The Astros have a relatively manageable arbitration class led by Norris, the first time eligible starter, and Lowrie, the second time eligible shortstop. Norris should do well after completing lots of innings early in his career and Lowrie's due for a raise after hitting 16 home runs. This isn't a particularly intimidating class from a team standpoint, however.

The Astros could explore an extension for Altuve this winter. The pre-arbitration eligible second baseman hit .274/.331/.351 in the second half after playing at an All-Star level for the first three months of the season, so Luhnow must determine what to expect from the 22-year-old going forward. It'll never be more affordable to lock Altuve up, but the team could easily wait another season before making a substantial commitment. They don't have as much time to decide on Lowrie, who's on track for free agency following the 2014 season. If the Astros aren't interested in extending their shortstop, this winter would be a good time to explore trades.

The Astros may have already made their most significant offseason addition, hiring Bo Porter as the team's new manager. Now that Porter's been hired, Luhnow and other Astros officials can focus on the team's roster instead of prolonging the managerial search unnecessarily.

The Astros will select first overall again next summer, when they'll have the opportunity to add another impact amateur player. Until then, Houston can take steps toward becoming a winning team. Just don't expect this organization to hasten the process in search of a quick fix.

Photo courtesy of US Presswire.

34 Responses to Offseason Outlook: Houston Astros Leave a Reply

  1. BWillie 3 years ago

    A very fair and thorough evaluation. One other Astro sure to get a long look in the infield is Matt Dominguez, who has shown some pop and a steady glove at 3rd base. Definitely outfield help is needed, and who doesn’t need pitching (not named Clemens)?

    • johnsmith4 3 years ago

      In 2012, Astros had an excellent draft. The core of this team is in the farm system waiting to be developed. As a result, I wouldn’t rush one player onto the 40-man roster. Anyone on the 40-man under the age of 25 with options should be assigned to the minors to preserve their major league service time.

      Houston should simply continue the practice of filling out the roster with out of option players placed on waivers. Some of them will become successful reclamation projects who can be turned into trade candidates.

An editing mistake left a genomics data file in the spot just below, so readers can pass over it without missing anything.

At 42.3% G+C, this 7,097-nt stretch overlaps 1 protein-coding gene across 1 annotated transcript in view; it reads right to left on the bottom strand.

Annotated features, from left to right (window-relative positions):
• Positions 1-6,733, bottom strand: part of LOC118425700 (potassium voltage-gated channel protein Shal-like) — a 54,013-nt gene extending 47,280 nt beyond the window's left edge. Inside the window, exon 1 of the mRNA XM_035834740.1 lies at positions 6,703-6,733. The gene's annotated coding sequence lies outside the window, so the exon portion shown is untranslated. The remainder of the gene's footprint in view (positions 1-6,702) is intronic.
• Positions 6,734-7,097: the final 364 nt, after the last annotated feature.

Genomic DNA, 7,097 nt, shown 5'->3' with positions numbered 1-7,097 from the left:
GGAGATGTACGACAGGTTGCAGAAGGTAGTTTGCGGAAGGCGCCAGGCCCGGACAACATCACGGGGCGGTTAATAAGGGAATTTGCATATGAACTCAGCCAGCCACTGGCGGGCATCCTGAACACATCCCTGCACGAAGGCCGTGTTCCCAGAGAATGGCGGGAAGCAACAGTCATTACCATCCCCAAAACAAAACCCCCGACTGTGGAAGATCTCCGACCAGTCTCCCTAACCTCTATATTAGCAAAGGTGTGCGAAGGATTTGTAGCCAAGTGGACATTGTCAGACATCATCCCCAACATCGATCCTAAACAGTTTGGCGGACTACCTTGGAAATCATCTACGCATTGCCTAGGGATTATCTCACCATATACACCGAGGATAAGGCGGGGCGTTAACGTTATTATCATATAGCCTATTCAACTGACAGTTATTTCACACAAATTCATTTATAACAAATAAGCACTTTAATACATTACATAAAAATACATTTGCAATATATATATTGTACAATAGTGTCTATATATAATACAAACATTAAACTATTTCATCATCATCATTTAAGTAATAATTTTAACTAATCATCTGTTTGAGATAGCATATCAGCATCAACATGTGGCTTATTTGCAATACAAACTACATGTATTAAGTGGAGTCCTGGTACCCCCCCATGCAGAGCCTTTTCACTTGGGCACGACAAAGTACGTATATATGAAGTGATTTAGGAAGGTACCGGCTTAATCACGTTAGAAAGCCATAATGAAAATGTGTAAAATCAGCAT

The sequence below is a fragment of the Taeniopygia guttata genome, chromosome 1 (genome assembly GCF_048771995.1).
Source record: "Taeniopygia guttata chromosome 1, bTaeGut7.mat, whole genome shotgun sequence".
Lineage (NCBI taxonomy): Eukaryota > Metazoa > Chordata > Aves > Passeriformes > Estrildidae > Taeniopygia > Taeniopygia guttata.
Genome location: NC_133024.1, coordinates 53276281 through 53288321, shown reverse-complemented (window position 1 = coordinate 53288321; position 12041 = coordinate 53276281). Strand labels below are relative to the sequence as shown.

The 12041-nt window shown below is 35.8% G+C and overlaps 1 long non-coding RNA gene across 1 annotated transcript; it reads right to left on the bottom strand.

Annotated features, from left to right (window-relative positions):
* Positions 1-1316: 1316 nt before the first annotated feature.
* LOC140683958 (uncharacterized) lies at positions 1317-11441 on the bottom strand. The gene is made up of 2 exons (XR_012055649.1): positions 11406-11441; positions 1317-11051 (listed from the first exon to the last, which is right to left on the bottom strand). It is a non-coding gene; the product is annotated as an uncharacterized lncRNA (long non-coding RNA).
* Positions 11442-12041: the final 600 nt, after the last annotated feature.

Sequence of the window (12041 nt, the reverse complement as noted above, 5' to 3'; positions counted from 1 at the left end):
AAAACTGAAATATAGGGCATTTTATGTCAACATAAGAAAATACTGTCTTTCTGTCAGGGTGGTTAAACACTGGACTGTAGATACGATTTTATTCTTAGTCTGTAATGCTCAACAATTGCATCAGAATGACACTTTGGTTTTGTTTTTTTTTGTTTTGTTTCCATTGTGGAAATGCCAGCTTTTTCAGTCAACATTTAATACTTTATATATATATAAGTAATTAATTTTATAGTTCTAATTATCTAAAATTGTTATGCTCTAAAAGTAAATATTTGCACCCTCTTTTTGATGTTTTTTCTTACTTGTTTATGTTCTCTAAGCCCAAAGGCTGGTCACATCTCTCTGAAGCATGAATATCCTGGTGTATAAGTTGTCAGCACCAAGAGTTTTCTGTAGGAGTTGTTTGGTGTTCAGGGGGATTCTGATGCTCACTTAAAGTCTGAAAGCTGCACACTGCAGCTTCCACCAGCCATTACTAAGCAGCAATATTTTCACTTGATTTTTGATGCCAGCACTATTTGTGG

• LazerTown 3 years ago

        Agreed. There is no need to rush someone to the majors on this team. For Harper and the Nats it made sense because they are now a competing team, but Astros won’t be.

    • And Altuve is a very nice player, hopefully they can build around him

  2. mlbscout6 3 years ago

    This is going to be a fun offseason for the Astros. Even as a fan of another team, I will be following the astros rebuild very closely. It’s going to be interesting to see what diamonds in the rough Lunhow can find among the non tenders and overlooked minor leaguers. I also think this offseason is an opportunity for them to bring in 1 or 2 veterans who are trying to establish value on 1-year contracts, while also providing leadership for the younger guys on the team. They could look to leverage the opportunity to close if they are not convinced Lopez is there guy. It seems every year there are more pitchers who want to close then there are closing opportunities. Can’t wait to see what they do.

    • LazerTown 3 years ago

      I think it might be good for the veterans even if they know they will be traded. They get an opportunity to rebuild some of their value, AND they also know that they will be traded to a contender in July. This is better than them signing with a team that will just keep these veterans.

  3. Wade 3 years ago

    I feel bad for the Astros franchise. NL Central to the AL West. How did a guy who can’t make an obvious decision (such as keeping the Astros in the NL and moving the Brewers to the AL) ever get to be commissioner? Maybe in two years someone who think with his brain can reverse that bad decision and also make one in regards to the A’s stadium.

    • LazerTown 3 years ago

      Brewers were coming off of a 96 win season when this was passed. It is easier to move a team that is so terribly bad then it is the division champion. Neither city is really a western city, although I guess Houston I would consider to be more part of the “west” than Wisconsin.